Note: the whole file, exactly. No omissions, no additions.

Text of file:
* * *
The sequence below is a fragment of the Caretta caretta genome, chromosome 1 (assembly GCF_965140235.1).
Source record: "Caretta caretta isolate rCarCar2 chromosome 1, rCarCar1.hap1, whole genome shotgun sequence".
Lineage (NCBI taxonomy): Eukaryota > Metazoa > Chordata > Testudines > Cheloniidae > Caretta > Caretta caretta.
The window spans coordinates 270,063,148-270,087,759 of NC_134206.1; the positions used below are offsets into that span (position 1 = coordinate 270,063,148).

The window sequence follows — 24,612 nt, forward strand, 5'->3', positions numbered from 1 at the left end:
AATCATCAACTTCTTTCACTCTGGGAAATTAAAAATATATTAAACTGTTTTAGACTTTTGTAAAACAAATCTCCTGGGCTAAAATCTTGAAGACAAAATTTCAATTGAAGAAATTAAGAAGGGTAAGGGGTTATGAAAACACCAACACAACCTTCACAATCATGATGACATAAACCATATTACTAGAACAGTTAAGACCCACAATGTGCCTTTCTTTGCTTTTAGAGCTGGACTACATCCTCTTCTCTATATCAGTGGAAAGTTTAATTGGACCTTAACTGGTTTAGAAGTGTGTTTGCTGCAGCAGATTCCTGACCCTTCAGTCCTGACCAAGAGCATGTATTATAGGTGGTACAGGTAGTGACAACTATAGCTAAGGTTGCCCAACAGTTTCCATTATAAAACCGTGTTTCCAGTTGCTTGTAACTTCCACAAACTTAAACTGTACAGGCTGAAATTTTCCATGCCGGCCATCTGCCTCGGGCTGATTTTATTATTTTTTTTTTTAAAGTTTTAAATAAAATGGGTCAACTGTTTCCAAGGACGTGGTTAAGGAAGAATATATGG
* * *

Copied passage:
The sequence below is a fragment of the Caretta caretta genome, chromosome 1 (assembly GCF_965140235.1).
Source record: "Caretta caretta isolate rCarCar2 chromosome 1, rCarCar1.hap1, whole genome shotgun sequence".
Lineage (NCBI taxonomy): Eukaryota > Metazoa > Chordata > Testudines > Cheloniidae > Caretta > Caretta caretta.
The window spans coordinates 270,063,148-270,087,759 of NC_134206.1; the positions used below are offsets into that span (position 1 = coordinate 270,063,148).

The window sequence follows — 24,612 nt, forward strand, 5'->3', positions numbered from 1 at the left end:
AATCATCAACTTCTTTCACTCTGGGAAATTAAAAATATATTAAACTGTTTTAGACTTTTGTAAAACAAATCTCCTGGGCTAAAATCTTGAAGACAAAATTTCAATTGAAGAAATTAAGAAGGGTAAGGGGTTATGAAAACACCAACACAACCTTCACAATCATGATGACATAAACCATATTACTAGAACAGTTAAGACCCACAATGTGCCTTTCTTTGCTTTTAGAGCTGGACTACATCCTCTTCTCTATATCAGTGGAAAGTTTAATTGGACCTTAACTGGTTTAGAAGTGTGTTTGCTGCAGCAGATTCCTGACCCTTCAGTCCTGACCAAGAGCATGTATTATAGGTGGTACAGGTAGTGACAACTATAGCTAAGGTTGCCCAACAGTTTCCATTATAAAACCGTGTTTCCAGTTGCTTGTAACTTCCACAAACTTAAACTGTACAGGCTGAAATTTTCCATGCCGGCCATCTGCCTCGGGCTGATTTTATTATTTTTTTTTTTAAAGTTTTAAATAAAATGGGTCAACTGTTTCCAAGGACGTGGTTAAGGAAGAATATATGG